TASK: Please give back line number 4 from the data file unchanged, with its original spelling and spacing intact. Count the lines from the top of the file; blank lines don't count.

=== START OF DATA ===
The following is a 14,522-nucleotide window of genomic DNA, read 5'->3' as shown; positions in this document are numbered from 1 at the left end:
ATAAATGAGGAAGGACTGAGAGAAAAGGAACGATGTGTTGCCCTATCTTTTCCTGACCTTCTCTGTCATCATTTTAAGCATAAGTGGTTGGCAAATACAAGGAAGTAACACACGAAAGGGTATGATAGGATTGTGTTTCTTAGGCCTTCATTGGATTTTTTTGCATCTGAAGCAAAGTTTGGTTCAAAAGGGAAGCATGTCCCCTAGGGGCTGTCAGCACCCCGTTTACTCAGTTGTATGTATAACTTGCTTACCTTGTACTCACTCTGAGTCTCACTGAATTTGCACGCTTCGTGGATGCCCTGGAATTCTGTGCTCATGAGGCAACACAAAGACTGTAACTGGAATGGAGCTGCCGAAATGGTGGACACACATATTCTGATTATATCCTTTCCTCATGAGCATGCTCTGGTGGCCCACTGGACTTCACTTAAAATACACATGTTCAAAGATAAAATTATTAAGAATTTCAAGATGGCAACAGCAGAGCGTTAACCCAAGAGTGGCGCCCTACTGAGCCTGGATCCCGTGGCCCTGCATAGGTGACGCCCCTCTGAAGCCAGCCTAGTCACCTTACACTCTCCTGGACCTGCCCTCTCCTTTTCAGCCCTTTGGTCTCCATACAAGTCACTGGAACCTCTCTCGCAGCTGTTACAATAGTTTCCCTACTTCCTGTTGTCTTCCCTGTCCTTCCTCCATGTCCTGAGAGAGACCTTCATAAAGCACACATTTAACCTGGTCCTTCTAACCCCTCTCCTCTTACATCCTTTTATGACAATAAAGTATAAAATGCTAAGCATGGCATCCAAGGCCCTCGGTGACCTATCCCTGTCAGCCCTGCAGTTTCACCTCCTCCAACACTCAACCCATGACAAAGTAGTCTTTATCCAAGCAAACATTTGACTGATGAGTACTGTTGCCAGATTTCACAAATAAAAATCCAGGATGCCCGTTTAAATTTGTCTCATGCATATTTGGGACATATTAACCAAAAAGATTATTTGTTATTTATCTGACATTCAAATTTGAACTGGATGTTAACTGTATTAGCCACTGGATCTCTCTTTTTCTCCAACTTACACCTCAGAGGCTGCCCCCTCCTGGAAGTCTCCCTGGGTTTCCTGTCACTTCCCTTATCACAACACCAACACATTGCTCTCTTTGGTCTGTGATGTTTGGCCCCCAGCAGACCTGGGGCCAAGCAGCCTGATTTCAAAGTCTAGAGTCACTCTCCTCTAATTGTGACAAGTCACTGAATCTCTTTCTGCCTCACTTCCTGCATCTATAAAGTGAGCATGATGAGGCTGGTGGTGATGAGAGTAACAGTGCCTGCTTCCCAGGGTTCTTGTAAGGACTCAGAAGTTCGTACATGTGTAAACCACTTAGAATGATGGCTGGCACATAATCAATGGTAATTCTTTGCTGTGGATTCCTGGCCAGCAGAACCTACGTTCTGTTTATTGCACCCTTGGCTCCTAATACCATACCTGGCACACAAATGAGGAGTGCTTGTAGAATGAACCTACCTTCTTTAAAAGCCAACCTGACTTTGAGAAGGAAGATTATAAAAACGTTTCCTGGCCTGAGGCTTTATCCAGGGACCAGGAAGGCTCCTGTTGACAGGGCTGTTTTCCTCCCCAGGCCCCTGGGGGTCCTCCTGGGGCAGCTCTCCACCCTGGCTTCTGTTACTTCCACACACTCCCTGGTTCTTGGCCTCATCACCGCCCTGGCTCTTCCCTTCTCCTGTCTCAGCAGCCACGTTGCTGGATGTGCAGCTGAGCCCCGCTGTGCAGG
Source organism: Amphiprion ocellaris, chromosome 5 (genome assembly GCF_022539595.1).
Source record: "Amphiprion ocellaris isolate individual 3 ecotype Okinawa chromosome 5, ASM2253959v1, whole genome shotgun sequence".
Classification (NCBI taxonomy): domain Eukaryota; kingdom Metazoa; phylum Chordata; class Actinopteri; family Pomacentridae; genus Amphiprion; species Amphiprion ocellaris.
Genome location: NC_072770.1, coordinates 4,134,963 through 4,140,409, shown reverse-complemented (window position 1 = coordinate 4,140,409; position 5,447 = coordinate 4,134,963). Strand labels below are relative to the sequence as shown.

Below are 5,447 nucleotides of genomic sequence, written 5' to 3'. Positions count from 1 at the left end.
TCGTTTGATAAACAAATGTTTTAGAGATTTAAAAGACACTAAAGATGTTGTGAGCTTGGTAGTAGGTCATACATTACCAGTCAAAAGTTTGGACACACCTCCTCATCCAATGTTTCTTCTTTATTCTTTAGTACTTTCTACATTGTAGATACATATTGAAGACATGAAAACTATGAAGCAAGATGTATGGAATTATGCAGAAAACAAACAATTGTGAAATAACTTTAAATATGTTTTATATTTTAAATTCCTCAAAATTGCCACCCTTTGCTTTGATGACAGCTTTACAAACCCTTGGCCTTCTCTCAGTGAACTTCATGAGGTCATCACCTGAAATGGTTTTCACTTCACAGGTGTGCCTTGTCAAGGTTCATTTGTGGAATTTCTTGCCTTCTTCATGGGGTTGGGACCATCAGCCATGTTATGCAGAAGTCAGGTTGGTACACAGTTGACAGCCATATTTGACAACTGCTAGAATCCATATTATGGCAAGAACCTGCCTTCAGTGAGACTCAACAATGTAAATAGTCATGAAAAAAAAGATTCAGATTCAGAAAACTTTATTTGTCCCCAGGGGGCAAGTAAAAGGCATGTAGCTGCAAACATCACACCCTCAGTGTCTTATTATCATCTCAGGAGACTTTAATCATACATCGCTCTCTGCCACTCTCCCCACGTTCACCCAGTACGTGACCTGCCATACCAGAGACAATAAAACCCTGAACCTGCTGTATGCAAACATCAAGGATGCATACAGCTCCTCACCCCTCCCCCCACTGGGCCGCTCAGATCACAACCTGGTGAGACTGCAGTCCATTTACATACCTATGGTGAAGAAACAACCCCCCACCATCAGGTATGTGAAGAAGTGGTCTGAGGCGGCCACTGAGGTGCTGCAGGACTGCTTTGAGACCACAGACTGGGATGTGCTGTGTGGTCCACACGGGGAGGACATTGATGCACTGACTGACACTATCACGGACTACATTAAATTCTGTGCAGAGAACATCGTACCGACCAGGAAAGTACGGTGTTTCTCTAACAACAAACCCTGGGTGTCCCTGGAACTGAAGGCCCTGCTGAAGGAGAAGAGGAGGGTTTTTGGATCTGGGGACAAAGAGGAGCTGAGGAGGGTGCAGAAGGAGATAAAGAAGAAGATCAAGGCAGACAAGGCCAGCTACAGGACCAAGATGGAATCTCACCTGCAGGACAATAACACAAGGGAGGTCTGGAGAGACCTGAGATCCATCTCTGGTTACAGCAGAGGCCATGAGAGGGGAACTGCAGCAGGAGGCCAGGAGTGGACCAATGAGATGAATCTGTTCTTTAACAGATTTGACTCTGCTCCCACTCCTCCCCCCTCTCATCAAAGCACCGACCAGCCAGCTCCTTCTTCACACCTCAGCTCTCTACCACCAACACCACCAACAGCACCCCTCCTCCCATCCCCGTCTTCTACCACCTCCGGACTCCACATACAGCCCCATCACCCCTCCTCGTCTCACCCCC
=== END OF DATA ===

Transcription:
Source record: "Amphiprion ocellaris isolate individual 3 ecotype Okinawa chromosome 5, ASM2253959v1, whole genome shotgun sequence".